It turns out that sometimes, in North America, four hour bus rides take seven hours. And sometimes the air conditioning doesn't work, and it's the middle of the day in the summer. Today all of those things turned out to be true.
Suddenly, with this post, your photo-taking skills seem to have gotten dramatically better.
If you like that photo, you'll love this one:
Kind of agree overall, The best parts about travel are really more about the lifestyle then it is about the actual destination (going to new places, being surrounded by new scents, sights and sounds, meeting cool people, having access to experiences you wouldn't otherwise have) although when I do travel to a place I've really wanted to go to or a culture I really like I almost always have a fun time
I was just thinking about fifteen minutes ago, "I don't think I've ever personally used the word foist before". Not that I remember every word I've said, necessarily, but I think I'd remember if I said foist. Today I resolve to use the word foist at least once in a natural context - so watch out for that.
When we last left our heroes, we had just taken all of the seats out of our mighty new school bus.
To get this party started, check out the official BtyB-Time-Machine satellite photo of the bus. This is in no way blantantly ripped from google maps :
Day 1 of my experience on The Internet Freedom Bus Tour was amazing. Day 2 started with an early departure from Iowa City. The gang was up most of the night playing Werewolf (a party game similar to Mafia where someone is the werewolf and you have to figure out who it is... before they eat you!) It was a very long bus ride to Kansas City which actually took up most of the day.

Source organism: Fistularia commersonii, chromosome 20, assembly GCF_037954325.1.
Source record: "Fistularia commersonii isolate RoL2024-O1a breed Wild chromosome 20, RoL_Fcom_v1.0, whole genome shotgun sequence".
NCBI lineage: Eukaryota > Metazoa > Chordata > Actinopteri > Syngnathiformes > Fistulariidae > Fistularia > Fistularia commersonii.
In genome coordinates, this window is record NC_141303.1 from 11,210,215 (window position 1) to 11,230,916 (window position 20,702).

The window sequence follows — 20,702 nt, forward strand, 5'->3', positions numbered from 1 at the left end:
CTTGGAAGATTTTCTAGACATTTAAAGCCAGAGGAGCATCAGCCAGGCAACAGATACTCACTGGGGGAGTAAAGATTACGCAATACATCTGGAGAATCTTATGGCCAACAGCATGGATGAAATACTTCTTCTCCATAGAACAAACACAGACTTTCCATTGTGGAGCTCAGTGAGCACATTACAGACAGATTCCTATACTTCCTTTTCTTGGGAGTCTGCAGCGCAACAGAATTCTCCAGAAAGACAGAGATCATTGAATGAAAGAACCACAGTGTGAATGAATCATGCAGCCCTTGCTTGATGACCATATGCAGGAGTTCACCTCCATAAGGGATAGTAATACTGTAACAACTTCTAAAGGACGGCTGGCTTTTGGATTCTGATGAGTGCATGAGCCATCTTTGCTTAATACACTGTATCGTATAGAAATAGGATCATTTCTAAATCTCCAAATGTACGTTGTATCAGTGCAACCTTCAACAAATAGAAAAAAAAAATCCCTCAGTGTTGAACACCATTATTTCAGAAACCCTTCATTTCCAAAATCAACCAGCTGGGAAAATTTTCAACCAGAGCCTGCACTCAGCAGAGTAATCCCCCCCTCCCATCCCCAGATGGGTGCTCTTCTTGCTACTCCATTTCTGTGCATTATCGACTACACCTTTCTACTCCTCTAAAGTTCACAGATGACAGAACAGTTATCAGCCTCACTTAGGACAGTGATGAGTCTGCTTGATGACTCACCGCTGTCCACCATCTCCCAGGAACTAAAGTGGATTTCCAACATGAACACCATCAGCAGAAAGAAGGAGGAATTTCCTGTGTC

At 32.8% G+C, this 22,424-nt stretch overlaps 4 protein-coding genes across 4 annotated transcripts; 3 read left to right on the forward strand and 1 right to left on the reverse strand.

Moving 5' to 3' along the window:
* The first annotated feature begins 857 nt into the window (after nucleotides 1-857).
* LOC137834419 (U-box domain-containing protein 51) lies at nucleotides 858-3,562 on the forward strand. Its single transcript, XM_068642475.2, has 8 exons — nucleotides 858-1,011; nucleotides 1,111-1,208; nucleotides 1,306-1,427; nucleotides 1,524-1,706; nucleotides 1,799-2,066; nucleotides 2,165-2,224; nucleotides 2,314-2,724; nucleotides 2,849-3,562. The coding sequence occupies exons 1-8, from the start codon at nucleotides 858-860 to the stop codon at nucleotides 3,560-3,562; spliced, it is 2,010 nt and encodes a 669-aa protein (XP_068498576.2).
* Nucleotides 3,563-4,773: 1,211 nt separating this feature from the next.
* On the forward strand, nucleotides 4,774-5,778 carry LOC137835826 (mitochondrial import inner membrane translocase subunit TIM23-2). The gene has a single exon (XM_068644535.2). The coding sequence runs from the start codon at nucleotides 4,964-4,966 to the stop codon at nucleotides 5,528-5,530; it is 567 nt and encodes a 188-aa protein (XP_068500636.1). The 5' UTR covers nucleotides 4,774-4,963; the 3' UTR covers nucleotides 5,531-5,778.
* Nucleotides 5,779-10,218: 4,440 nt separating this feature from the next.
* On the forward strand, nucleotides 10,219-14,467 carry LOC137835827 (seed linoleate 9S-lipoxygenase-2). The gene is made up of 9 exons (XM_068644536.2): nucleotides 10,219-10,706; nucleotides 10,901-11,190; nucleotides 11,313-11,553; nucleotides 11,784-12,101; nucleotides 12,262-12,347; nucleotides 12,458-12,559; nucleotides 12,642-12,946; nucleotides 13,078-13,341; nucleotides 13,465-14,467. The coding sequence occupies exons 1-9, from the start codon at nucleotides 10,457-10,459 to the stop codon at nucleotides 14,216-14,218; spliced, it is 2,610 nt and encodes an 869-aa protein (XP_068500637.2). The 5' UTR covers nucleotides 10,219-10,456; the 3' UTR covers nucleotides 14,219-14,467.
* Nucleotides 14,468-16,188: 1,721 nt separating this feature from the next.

Life on the bus is interesting. I now have some serious appreciation for bands that go on the road. I also understand how they can say "HELLO KANSAS CITY" when they're actually in Iowa City. The scenery of driving through the Midwest is amazing, but between the internet (ironically) continually cutting out, old reruns of MacGuyver, and just general travel exhaustion... it was pretty hard to get any work done.
I spent a lot of time talking with my busmates. I really enjoyed talking with Betsy from The Internet Association and listening to some of the embedded reporters talk about some of the crazy stories they've been pitched on.
After a 7 or 8 hour bus ride, we finally arrived in Kansas City at The Kauffman Foundation. For those who aren't familiar with Kauffman, they're a foundation dedicated to studying and researching entrepreneurship (full disclosure: Startup Weekend, where I work, is partially funded by Kauffman). They do some awesome stuff, and when we got there they had a small reception at Kauffman Labs.
[caption id="" align="aligncenter" width="600"]The Kauffman Foundation[/caption]